Lake Chad area in 'full-blown humanitarian crisis': Red Cross

Nigerians from the northeast town of Baga sit in a United Nations refugee camp in N'Gouboua, Chad, on January 27, 2015 (AFP Photo/Sia Kambou)

Geneva (AFP) - The Red Cross on Tuesday warned of an increasingly dire situation in Nigeria and other countries circling Lake Chad, where hundreds of thousands have been forced to flee Boko Haram violence.

"There is a full blown humanitarian crisis around this lake, not only in Nigeria but also in the surrounding countries," said Jean-Yves Clemenzo, spokesman for the International Committee of the Red Cross.

The situation is "very, very difficult," he told reporters in Geneva.

More than 13,000 people have been killed and some 1.5 million forced to flee their homes since Boko Haram launched its insurgency in northern Nigeria in 2009.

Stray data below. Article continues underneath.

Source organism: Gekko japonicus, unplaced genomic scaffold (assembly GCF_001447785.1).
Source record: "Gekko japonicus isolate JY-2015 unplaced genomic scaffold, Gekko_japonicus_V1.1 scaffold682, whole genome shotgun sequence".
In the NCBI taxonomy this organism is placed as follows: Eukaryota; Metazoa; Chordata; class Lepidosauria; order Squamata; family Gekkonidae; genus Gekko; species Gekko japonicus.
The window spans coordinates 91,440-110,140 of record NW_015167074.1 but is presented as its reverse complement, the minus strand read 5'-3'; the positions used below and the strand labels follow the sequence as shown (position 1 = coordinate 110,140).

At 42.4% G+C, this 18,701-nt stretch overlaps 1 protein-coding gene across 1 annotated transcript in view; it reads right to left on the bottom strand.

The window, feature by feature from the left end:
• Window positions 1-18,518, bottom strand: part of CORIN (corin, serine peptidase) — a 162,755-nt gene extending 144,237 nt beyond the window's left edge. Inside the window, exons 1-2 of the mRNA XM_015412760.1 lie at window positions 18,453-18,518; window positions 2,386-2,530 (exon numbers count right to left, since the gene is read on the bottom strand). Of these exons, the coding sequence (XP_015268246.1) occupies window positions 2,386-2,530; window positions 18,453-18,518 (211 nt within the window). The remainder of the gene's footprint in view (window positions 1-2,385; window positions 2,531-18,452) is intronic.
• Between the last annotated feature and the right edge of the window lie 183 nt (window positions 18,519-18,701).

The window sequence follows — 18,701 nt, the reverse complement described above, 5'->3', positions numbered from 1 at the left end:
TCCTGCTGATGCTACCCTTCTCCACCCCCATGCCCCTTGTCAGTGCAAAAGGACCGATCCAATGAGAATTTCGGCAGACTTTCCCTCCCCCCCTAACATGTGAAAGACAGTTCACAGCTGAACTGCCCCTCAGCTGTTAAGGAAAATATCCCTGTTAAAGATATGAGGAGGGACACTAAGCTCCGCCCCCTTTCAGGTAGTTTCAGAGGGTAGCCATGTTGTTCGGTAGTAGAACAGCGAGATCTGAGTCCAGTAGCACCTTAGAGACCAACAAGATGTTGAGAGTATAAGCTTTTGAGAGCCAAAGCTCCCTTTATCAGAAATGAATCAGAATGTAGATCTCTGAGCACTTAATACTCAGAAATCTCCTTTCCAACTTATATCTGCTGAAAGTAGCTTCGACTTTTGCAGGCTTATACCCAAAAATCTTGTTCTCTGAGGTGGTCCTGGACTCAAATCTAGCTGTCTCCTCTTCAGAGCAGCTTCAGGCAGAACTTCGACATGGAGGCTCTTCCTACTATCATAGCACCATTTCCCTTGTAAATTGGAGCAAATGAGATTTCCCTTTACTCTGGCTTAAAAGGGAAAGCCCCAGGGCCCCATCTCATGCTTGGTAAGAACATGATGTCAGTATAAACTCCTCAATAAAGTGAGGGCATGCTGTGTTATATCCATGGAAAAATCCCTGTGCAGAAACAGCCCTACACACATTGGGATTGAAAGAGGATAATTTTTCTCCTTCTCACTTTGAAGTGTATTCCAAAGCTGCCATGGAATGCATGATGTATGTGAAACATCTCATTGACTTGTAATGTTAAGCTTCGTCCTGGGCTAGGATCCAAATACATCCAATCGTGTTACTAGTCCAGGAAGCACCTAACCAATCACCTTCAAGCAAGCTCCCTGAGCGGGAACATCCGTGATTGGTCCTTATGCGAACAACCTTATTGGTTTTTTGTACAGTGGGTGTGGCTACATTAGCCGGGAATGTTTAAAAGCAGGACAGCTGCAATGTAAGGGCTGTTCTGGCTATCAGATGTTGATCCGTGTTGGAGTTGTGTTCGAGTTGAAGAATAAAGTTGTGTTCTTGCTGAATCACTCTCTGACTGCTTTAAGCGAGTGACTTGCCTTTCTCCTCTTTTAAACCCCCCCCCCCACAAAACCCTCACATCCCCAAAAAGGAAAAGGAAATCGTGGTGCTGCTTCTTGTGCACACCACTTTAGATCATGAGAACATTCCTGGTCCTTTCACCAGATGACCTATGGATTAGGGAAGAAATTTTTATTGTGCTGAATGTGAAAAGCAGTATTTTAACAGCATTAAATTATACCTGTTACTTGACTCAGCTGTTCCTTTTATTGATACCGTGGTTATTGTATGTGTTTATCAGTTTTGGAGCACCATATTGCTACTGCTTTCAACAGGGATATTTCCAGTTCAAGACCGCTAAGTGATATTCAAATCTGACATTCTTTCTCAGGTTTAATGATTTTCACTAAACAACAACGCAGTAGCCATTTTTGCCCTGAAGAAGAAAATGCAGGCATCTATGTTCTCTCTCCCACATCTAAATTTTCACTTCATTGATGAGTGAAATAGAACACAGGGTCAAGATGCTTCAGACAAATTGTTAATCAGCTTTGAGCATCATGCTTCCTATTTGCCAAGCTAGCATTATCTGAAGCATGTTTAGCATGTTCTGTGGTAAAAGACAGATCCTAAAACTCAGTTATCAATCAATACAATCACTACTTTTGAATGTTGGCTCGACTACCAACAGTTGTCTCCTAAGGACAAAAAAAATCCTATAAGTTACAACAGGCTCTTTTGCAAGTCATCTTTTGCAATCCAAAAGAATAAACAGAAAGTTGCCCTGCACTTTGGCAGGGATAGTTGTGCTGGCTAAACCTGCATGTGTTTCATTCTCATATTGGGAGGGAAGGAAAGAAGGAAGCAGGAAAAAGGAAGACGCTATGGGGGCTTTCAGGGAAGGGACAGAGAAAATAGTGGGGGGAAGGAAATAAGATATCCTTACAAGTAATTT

Recent cross-border attacks by Boko Haram, which at the weekend pledged allegiance to the Islamic State group, have increased security fears further.

"Violence in Nigeria is not only claiming lives and forcing hundreds of thousands of people to flee their homes in the country itself; it is spilling over into neighbouring Chad, Niger and Cameroon, where the humanitarian situation is also deteriorating," ICRC said in a statement.

Lake Chad is a strategic area where the borders of Cameroon, Nigeria, Niger and Chad meet, and all four countries are involved in a regional fight-back against the militants.

The group in turn has expanded out of its northeast Nigerian stronghold to attack Chad and Niger.

"We are increasingly concerned about the impact of the conflict on thousands of families," Karl Mattli, head of the ICRC delegation in Nigeria, said in the statement.

"Many of those affected in north-eastern Nigeria have had to travel long distances to reach safety and are now struggling to meet their basic needs," he pointed out.

The Red Cross said it had stepped up its aid efforts in the region, providing food, household items, sanitary facilities and assistance to medical facilities to help them cope with the influx of casualties.

The aid helps, Mattli said, "but it's not enough. More has to be done."

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